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For an outside barrier around the foundation, I put some 'diatomaceous earth' in an old salt/pepper shaker and sprinkle the powder around the foundation. 'Diatomaceous earth' consists of fossilized remains of diatoms, a type of hard-shelled algae. It's very abrasive to the exoskeletons of critters like ants, crickets, roaches, and earwigs, and also keeps slugs and snails away. It basically rubs their underbellies raw, and they dehydrate and die. It needs to be reapplied once in a while, especially after a rain. It can also be applied with a puffer bulb thingy in cracks or other tight places like between cabinets & appliances, and also around door and window trim.

The other evening we noticed some piss ants parading through kitchen, so I sprinkled about 1/8 teaspoon of 'd-e' around where we saw them. The next morning.....no more living ants....only deceased ones. Haven't seen any more since then.

You can usually find 'diatomaceous earth' at garden supply houses or hardware stores. I have a 4# bag of it that cost about $10. A little goes a long way! A 4# bag will last me for at least 2 or 3 years. It's not toxic but can cause irritation if inhaled or ingested, or if you get it in your eyes....so I recommend wearing a face mask and goggles. (Of course I very seldom take my own advice about masks and goggles.)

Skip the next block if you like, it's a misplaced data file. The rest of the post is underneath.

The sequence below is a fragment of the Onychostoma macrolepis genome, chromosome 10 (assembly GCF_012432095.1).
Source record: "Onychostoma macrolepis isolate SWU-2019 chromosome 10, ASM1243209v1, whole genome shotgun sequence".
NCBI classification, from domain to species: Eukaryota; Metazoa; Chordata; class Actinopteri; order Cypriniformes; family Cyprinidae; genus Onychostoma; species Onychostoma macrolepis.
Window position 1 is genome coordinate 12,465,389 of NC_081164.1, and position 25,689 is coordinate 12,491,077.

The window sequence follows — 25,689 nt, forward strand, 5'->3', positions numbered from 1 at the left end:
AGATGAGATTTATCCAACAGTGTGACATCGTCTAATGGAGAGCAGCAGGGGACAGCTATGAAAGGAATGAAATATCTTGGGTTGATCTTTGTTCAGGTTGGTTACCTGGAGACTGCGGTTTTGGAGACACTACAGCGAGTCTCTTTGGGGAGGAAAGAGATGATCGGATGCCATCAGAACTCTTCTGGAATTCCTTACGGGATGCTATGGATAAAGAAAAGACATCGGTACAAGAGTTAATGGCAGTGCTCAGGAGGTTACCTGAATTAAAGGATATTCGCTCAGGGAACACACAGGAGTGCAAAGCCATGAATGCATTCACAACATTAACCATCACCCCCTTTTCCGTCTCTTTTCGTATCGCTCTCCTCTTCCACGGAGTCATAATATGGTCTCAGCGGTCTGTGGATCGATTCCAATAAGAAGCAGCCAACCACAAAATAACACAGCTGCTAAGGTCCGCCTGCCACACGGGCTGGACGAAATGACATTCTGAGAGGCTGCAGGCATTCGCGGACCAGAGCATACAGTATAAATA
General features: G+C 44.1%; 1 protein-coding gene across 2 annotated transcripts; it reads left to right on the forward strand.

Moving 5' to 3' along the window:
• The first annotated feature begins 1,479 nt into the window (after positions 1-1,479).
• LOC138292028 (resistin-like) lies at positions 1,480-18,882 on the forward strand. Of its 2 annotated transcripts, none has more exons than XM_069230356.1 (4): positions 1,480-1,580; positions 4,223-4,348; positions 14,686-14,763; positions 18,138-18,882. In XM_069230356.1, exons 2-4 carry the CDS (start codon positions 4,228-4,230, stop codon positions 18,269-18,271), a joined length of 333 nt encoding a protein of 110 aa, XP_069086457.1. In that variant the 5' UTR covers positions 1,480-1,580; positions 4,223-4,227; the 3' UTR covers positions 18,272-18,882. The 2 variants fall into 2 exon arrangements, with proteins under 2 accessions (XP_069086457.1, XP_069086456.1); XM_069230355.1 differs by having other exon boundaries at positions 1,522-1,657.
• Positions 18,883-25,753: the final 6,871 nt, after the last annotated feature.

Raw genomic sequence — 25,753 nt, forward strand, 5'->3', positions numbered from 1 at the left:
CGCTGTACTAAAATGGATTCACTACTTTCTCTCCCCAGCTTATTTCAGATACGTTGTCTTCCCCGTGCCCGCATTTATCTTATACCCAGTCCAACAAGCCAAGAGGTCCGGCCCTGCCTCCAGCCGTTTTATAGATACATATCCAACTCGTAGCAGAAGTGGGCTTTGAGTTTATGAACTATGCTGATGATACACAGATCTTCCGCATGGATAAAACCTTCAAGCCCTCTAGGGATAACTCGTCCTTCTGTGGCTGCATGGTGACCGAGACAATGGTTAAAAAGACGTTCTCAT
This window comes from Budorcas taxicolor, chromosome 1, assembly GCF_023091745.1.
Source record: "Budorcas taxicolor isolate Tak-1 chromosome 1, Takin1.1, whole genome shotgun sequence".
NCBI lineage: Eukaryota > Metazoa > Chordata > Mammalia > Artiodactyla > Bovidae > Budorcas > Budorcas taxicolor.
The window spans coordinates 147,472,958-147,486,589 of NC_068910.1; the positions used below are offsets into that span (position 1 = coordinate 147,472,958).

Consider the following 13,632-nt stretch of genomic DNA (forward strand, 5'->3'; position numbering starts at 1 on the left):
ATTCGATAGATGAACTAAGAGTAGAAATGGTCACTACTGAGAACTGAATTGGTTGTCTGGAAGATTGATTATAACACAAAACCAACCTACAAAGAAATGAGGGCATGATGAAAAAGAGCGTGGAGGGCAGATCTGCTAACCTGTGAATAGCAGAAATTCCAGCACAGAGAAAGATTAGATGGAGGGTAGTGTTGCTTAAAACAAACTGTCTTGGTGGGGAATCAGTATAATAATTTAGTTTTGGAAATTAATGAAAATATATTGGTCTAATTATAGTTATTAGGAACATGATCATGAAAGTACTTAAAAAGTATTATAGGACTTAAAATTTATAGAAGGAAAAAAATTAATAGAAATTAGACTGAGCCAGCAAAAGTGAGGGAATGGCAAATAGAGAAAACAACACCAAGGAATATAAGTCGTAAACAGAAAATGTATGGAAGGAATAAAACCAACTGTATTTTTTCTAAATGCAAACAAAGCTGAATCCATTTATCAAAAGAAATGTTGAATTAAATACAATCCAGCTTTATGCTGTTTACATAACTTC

I sprinkle a little of it on the ground around our hostas, tomato plants, and pepper plants and haven't had any problems with slugs or earwigs at all! Don't put ON veggies or their plants, just around them!!!

Years ago we used to spray chlordane around the foundation every few years, and it killed any insect that came in contact with it.....for several years. It worked.....so they banned it's use. Then we used diazinon....it also worked quite well, though it didn't have the staying power of chlordane. It worked....so they banned it's use too. Then we started using dursban.....it worked better than diazinon but not as good as chlordane......guess what......they banned it's use too!

I guess the government doesn't want us to be murdering insects. So the only other alternative to out-right insecticidal homicide, is to put plenty of sugary substances around so the little buggers () eat enough of it, and then just hope they develop terminal diabetes.
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Old 08-04-2008, 11:48 PM   #6
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We have several varieties of ants on our property and we've declared a truce with the ones who stay outside. We leave them alone because we have an acre and there are so many we could never make even a dent in their numbers. But as soon as the weather heats up the annual migration into the house begins. First there's a few scouts round the kitchen sink and in the bathrooms and then a few with wings show up. Over the years, we've tried every new remedy including most of the ones mentioned above. Some work well for a while and then - here they come again!